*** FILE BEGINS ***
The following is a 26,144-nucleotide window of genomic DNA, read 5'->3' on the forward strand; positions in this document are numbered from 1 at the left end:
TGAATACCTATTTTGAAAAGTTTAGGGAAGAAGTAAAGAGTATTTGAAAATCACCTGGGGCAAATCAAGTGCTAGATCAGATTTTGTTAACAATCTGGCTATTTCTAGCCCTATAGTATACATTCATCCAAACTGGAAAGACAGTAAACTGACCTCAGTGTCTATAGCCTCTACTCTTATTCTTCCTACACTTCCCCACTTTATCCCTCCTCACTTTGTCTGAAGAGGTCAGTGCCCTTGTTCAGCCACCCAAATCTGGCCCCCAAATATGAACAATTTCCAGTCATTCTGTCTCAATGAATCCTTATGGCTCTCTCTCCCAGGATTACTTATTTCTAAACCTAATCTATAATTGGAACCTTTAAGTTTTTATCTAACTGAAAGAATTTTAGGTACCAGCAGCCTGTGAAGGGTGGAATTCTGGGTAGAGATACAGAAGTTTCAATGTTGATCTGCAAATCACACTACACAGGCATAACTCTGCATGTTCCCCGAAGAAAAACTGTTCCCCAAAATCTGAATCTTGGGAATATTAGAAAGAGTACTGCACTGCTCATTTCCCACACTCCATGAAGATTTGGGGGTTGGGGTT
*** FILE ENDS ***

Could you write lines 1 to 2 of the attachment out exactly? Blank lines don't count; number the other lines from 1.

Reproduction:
The following is a 26,144-nucleotide window of genomic DNA, read 5'->3' on the forward strand; positions in this document are numbered from 1 at the left end:
TGAATACCTATTTTGAAAAGTTTAGGGAAGAAGTAAAGAGTATTTGAAAATCACCTGGGGCAAATCAAGTGCTAGATCAGATTTTGTTAACAATCTGGCTATTTCTAGCCCTATAGTATACATTCATCCAAACTGGAAAGACAGTAAACTGACCTCAGTGTCTATAGCCTCTACTCTTATTCTTCCTACACTTCCCCACTTTATCCCTCCTCACTTTGTCTGAAGAGGTCAGTGCCCTTGTTCAGCCACCCAAATCTGGCCCCCAAATATGAACAATTTCCAGTCATTCTGTCTCAATGAATCCTTATGGCTCTCTCTCCCAGGATTACTTATTTCTAAACCTAATCTATAATTGGAACCTTTAAGTTTTTATCTAACTGAAAGAATTTTAGGTACCAGCAGCCTGTGAAGGGTGGAATTCTGGGTAGAGATACAGAAGTTTCAATGTTGATCTGCAAATCACACTACACAGGCATAACTCTGCATGTTCCCCGAAGAAAAACTGTTCCCCAAAATCTGAATCTTGGGAATATTAGAAAGAGTACTGCACTGCTCATTTCCCACACTCCATGAAGATTTGGGGGTTGGGGTT